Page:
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Tuesday, 15 January 2008

The results of the project will be manifest in several different areas: economic, leisure activities/quality of life and the environment. The primary importance will be in identifying strains or families of carp, resistant to two serious pathogens, that can be used in future breeding programmes. Disease-resistant fish developed by such breeding programmes, using the techniques developed by this project, will make the livelihoods of carp farmers world-wide more secure, by limiting the occurrence and intensity of losses due to disease outbreaks. Inclusion of both disease resistance and other major traits (e.g. harvest size) in selection indices will help to develop fish that are both disease resistant and grow well. Those fish (or the techniques developed by the project) can be distributed world-wide, both to countries in which the diseases are endemic as a means of replacing lost stock, and to those countries in which the pathogens are not present as a means of limiting the spread of the diseases.

Disease resistant fish will have not only have economic benefits for producers of food carp, but economic benefits will also be felt by the leisure fishing industry, which in the UK, for instance, is the most popular participant leisure activity with a value estimated at over €1.4 billion. The industry is a direct and indirect employer, particularly in rural areas where job opportunities are limited. In many countries angling has been affected by these fish diseases both directly by the loss of fish, and indirectly by restrictions imposed to limit the spread of disease.

KHV, in particular, is a serious threat to wild populations of carp. The high mortality rate in affected fish populations could have drastic effects on fish recruitment, and could impact on local ecosystems. The widespread dissemination of resistant carp strains in aquaculture could, by reducing the spread of disease in cultured carp populations, help reduce the spread of the disease in wild fish and maintain the quality of the environment.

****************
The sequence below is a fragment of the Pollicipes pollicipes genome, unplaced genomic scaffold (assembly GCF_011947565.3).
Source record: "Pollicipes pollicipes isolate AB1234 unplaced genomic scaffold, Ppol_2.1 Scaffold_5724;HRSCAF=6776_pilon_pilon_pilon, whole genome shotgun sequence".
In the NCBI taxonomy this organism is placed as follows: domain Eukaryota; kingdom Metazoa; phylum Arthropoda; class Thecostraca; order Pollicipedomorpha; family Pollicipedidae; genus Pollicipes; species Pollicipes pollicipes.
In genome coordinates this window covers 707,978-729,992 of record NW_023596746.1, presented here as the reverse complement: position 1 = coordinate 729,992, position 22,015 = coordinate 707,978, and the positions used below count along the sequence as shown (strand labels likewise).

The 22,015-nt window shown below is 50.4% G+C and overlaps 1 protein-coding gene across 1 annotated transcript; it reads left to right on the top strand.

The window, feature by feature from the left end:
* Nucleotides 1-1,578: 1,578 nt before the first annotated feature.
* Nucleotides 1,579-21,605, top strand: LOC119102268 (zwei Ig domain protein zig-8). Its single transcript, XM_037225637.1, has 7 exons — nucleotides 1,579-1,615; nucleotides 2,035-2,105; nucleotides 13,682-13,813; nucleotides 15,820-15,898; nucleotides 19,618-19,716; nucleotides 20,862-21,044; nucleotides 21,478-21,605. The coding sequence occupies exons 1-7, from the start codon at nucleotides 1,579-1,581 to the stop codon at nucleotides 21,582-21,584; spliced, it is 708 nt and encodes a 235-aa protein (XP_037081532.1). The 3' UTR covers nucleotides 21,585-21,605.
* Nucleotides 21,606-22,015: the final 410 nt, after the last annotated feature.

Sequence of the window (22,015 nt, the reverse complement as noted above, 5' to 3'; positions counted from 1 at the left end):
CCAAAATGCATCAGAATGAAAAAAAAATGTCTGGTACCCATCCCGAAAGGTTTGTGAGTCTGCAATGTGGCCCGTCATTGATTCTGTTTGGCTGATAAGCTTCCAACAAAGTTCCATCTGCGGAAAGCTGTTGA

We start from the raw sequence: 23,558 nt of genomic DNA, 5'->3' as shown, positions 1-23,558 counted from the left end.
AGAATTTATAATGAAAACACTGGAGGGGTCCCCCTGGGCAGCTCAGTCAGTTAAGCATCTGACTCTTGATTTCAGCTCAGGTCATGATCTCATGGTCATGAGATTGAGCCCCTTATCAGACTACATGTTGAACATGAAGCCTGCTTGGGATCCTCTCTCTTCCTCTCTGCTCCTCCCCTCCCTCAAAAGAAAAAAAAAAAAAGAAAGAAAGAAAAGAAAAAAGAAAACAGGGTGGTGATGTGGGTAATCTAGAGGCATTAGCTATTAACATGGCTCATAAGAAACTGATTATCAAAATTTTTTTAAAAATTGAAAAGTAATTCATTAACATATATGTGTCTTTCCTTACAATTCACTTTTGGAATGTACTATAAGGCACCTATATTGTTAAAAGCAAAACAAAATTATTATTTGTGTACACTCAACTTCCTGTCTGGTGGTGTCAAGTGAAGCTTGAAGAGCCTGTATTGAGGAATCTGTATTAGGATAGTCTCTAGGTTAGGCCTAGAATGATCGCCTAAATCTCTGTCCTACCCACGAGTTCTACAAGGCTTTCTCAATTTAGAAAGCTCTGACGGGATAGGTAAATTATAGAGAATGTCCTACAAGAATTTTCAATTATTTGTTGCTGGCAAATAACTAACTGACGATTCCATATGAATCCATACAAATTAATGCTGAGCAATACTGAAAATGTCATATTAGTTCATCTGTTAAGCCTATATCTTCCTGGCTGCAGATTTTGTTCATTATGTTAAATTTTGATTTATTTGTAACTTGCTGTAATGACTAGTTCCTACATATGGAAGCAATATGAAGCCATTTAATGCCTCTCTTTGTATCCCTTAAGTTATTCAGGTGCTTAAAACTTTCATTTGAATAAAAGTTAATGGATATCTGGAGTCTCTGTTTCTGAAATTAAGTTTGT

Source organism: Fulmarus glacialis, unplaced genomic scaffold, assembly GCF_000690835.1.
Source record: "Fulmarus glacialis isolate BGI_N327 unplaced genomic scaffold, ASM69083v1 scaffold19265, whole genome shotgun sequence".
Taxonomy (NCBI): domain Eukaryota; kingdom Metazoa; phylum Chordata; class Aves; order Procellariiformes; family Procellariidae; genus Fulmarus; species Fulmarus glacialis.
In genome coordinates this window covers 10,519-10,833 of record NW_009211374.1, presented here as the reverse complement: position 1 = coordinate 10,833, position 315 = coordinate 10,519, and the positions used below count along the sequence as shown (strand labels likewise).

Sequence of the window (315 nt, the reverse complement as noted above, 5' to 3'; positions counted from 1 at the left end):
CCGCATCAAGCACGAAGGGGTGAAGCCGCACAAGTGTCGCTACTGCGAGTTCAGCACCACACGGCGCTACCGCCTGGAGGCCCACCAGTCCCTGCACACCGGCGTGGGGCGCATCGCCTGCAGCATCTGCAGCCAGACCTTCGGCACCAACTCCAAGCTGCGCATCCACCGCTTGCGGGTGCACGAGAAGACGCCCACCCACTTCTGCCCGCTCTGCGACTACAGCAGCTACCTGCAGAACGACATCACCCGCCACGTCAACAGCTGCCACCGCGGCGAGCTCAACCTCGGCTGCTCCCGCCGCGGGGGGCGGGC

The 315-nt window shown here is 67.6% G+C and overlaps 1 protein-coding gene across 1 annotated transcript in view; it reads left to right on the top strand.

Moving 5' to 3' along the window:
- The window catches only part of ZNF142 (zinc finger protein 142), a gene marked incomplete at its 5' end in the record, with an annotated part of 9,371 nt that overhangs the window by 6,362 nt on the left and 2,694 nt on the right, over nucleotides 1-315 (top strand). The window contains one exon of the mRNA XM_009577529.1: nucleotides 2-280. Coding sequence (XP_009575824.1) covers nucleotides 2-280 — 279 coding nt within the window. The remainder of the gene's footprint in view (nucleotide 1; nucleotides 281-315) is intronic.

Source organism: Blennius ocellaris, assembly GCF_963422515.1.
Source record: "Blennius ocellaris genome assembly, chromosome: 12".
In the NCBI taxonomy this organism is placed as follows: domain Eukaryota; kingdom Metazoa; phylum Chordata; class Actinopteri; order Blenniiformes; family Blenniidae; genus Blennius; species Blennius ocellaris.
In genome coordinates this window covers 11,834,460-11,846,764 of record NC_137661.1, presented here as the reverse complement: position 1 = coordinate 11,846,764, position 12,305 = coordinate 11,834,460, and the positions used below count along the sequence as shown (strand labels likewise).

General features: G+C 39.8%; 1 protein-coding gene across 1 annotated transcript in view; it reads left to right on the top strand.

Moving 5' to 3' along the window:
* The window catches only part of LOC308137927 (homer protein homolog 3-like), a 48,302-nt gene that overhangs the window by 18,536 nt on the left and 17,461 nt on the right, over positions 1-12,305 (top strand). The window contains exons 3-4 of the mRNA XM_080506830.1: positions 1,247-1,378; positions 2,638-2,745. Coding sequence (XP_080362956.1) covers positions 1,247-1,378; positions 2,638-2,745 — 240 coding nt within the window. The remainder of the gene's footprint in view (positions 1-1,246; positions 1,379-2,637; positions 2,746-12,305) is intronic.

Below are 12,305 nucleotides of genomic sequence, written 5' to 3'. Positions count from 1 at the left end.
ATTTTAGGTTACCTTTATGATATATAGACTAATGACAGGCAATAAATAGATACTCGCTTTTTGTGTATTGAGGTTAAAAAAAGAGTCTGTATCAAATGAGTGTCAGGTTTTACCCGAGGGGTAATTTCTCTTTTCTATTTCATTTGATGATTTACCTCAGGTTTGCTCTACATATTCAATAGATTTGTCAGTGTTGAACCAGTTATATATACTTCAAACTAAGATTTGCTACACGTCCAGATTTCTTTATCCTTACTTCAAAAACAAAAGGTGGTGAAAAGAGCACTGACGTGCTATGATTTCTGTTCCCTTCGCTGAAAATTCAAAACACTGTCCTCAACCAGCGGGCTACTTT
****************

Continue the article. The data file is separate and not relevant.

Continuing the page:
The project will also help to develop and strengthen a research base involving different disciplines and several different countries across Europe. It brings together the major European carp gene banks and the other skills necessary for the project (genomics, proteomics, quantitative genetics, bacteriology, virology and aquaculture). Project partners are involved in different networks at the European and international level (e.g. NACEE, INGA): these networks, scientific publications, publicly accessible web-based resources, etc will ensure the effective dissemination of the knowledge and new techniques generated by the project. Development of improved strains at the major gene bank centres will place such strains ideally for dissemination to the carp farming industry in Europe. In addition to the potential benefits to European carp culture, consumers and the environment, the benefits could also be utilised in other major carp growing countries, e.g. Asia, where the project participants are involved in several established breeding programmes and other activities.

For instance, in Indonesia disease has devastated many areas of food carp production, and control measures to limit the spread of the disease have effectively closed carp production in many communities. The Indonesian government is instigating a financial programme to support communities which have limited alternative sources of making a livelihood. Disease-resistant fish would lessen the necessity for such governmental support.

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